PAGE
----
Background. Infectious diseases are accompanied by behavioural and psychological changes that suggest the implication of the central nervous system. Among them, cognitive alterations have been reported, but their specificity and implication in everyday life are still largely unclear. The purpose of the present study was to evaluate and specify the everyday memory disturbances in sick human subjects and to determinate the role of fever in the appearance of these alterations.
Methods. The study was carried out in a military training centre for naval recruits. Ninety-one volunteer subjects, healthy (N=30) or suffering from flu-like syndrome, with (N=29) or without fever (N=32), participated in this experiment and were administered a cognitive test (the ERBMT) according to a cross-sectional design for assessing various aspects of everyday memory.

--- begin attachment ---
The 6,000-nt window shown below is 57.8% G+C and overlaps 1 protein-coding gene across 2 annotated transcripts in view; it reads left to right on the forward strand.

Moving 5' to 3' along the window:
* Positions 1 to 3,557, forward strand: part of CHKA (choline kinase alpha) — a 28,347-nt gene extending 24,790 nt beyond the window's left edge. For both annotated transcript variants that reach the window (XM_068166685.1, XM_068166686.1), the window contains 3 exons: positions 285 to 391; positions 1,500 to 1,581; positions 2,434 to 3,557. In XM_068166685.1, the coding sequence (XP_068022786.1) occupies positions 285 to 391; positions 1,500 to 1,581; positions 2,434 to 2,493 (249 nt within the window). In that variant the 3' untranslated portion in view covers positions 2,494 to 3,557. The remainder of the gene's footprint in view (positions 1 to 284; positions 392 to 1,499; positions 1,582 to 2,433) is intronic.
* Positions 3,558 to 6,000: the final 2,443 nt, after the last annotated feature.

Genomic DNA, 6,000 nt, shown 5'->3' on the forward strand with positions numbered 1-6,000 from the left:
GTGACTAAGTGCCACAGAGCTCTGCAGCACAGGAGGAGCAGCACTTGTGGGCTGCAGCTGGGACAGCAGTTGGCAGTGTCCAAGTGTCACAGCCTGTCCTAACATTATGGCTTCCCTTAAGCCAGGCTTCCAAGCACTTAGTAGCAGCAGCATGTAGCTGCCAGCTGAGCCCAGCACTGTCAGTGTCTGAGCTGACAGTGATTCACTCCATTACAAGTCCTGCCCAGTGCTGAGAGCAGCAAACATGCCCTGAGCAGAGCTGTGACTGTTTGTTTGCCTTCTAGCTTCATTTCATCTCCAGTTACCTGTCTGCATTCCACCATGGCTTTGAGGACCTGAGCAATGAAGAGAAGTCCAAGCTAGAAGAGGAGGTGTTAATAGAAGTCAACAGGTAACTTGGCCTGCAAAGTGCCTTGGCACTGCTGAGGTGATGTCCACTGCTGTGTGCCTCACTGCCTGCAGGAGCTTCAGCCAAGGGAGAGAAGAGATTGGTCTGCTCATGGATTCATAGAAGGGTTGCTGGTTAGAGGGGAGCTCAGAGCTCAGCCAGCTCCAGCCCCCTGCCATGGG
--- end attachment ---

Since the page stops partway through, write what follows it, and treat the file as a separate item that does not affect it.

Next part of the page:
Results. Sick subjects were specifically impaired in daily memory tasks that require the temporary management of a large amount of information. This impairment was similar for the feverish and apyretic sick subjects who both differed from the controls.
Conclusion. These findings suggest that infectious disease disturbs the complex cognitive processes that might be associated with attentional functions. Moreover, these results show that fever is not a necessary condition for the appearance of these cognitive disturbances.
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